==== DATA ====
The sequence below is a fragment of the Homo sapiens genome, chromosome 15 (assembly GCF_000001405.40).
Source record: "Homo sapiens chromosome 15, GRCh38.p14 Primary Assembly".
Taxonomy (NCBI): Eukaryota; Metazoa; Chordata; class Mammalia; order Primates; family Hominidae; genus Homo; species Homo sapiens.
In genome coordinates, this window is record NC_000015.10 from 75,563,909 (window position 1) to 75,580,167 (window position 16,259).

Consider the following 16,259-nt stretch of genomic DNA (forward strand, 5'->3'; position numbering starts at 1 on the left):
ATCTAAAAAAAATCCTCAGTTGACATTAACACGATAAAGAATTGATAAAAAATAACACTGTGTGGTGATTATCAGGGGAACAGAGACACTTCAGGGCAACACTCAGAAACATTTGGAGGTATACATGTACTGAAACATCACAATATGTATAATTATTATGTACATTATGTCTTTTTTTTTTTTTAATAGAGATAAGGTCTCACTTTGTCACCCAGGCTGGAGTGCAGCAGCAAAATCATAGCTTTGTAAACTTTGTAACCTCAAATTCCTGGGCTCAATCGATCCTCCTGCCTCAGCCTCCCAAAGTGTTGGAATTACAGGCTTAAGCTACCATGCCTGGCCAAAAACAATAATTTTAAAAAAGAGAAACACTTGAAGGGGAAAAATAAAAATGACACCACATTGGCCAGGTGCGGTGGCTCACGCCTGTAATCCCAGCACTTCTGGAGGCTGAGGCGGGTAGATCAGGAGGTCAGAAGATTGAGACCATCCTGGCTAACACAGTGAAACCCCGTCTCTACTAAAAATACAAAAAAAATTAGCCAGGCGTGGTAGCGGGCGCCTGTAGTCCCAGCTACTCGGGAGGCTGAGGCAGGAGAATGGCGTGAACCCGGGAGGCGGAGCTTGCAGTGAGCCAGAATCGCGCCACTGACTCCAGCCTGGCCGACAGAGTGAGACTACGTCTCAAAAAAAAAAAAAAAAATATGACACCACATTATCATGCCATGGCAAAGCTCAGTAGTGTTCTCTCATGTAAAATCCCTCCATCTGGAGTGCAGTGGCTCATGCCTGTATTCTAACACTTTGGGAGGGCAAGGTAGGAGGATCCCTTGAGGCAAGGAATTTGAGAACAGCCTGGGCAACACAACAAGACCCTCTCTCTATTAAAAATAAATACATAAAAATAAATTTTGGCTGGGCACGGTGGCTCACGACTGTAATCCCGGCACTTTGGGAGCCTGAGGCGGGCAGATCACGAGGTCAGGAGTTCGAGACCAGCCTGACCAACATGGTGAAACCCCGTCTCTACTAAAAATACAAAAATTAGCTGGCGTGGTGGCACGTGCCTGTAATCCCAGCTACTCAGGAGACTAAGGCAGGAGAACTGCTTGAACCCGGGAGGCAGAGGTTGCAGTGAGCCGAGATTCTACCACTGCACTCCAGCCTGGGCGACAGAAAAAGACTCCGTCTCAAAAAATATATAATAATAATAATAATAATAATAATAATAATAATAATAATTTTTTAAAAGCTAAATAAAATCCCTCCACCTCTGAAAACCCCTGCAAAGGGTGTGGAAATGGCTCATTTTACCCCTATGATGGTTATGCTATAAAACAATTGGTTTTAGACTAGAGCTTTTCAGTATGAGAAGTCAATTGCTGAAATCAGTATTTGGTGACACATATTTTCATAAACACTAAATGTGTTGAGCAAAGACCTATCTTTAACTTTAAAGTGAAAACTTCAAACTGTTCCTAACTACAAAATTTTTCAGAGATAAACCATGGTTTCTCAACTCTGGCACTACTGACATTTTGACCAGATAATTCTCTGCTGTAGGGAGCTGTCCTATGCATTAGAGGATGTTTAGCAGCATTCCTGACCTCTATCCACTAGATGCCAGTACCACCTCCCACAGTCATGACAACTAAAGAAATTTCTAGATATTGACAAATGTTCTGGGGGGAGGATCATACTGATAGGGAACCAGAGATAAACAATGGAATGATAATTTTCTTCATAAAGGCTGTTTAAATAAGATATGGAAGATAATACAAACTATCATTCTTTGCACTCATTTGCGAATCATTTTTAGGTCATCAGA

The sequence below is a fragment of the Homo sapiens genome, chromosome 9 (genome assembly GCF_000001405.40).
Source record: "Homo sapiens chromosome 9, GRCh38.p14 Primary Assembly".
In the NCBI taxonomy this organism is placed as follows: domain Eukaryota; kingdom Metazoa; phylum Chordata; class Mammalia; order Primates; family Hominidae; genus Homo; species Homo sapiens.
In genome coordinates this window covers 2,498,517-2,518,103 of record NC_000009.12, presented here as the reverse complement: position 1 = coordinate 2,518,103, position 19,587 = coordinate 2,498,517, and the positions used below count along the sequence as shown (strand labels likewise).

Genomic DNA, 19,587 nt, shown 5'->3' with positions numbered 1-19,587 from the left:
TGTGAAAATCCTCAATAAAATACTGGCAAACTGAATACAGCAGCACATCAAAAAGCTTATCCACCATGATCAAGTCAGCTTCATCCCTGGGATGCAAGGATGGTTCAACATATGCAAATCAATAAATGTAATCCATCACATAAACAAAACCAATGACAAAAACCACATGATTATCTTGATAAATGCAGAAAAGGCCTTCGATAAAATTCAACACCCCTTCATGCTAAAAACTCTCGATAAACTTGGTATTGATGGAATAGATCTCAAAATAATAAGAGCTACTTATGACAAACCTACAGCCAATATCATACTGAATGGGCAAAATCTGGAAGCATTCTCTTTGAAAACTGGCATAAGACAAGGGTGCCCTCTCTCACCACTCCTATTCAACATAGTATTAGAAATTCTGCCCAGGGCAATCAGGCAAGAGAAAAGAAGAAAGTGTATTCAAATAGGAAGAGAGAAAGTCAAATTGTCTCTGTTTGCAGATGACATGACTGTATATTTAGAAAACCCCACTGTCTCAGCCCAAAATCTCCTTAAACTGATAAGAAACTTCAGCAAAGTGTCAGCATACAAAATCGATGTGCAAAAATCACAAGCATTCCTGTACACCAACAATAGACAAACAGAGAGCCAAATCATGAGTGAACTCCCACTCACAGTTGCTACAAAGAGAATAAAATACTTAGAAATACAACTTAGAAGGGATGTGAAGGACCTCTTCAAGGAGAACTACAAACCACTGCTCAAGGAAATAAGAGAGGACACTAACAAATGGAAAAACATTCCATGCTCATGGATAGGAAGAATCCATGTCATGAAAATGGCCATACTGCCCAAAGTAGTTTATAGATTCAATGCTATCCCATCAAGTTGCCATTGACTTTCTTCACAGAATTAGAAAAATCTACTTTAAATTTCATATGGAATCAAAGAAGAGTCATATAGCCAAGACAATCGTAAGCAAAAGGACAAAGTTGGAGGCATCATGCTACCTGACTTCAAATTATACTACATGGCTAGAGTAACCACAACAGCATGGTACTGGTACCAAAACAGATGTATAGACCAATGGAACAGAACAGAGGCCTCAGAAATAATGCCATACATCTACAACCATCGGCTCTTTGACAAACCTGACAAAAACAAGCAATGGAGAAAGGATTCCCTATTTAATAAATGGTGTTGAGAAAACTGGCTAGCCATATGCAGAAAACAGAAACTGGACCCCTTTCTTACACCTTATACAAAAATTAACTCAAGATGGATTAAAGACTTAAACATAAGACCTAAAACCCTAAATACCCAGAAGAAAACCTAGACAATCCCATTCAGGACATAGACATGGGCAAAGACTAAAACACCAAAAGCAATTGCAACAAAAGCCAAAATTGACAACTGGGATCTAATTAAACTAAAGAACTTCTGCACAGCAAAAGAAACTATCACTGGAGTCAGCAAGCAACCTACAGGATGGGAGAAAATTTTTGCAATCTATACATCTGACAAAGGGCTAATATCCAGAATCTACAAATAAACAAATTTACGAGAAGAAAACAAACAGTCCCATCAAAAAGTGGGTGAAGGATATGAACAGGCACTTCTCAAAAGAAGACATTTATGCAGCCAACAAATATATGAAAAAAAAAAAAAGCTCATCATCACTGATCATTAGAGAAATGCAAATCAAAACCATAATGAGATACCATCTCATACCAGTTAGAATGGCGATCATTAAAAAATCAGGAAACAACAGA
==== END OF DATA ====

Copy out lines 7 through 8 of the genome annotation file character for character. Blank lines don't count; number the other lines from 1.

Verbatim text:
The sequence below is a fragment of the Homo sapiens genome, chromosome 9 (genome assembly GCF_000001405.40).
Source record: "Homo sapiens chromosome 9, GRCh38.p14 Primary Assembly".